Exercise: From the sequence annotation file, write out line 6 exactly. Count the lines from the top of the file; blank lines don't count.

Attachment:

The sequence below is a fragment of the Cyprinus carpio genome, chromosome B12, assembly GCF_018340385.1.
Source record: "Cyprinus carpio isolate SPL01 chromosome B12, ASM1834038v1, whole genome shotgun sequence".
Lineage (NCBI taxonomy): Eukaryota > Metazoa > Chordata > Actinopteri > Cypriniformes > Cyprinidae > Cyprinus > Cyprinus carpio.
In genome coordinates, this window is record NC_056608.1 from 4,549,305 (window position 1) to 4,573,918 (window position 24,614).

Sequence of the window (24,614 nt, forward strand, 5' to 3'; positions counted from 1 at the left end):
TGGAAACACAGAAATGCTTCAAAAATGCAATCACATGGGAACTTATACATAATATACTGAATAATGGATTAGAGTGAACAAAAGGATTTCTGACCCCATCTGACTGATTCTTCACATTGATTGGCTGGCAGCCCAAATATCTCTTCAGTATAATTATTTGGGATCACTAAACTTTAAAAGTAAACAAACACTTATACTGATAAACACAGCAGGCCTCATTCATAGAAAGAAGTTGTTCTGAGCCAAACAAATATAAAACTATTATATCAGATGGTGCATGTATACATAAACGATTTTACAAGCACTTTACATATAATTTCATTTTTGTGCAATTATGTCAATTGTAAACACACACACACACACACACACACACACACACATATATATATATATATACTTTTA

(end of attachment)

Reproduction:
TGGAAACACAGAAATGCTTCAAAAATGCAATCACATGGGAACTTATACATAATATACTGAATAATGGATTAGAGTGAACAAAAGGATTTCTGACCCCATCTGACTGATTCTTCACATTGATTGGCTGGCAGCCCAAATATCTCTTCAGTATAATTATTTGGGATCACTAAACTTTAAAAGTAAACAAACACTTATACTGATAAACACAGCAGGCCTCATTCATAGAAAGAAGTTGTTCTGAGCCAAACAAATATAAAACTATTATATCAGATGGTGCATGTATACATAAACGATTTTACAAGCACTTTACATATAATTTCATTTTTGTGCAATTATGTCAATTGTAAACACACACACACACACACACACACACACACACATATATATATATATATACTTTTA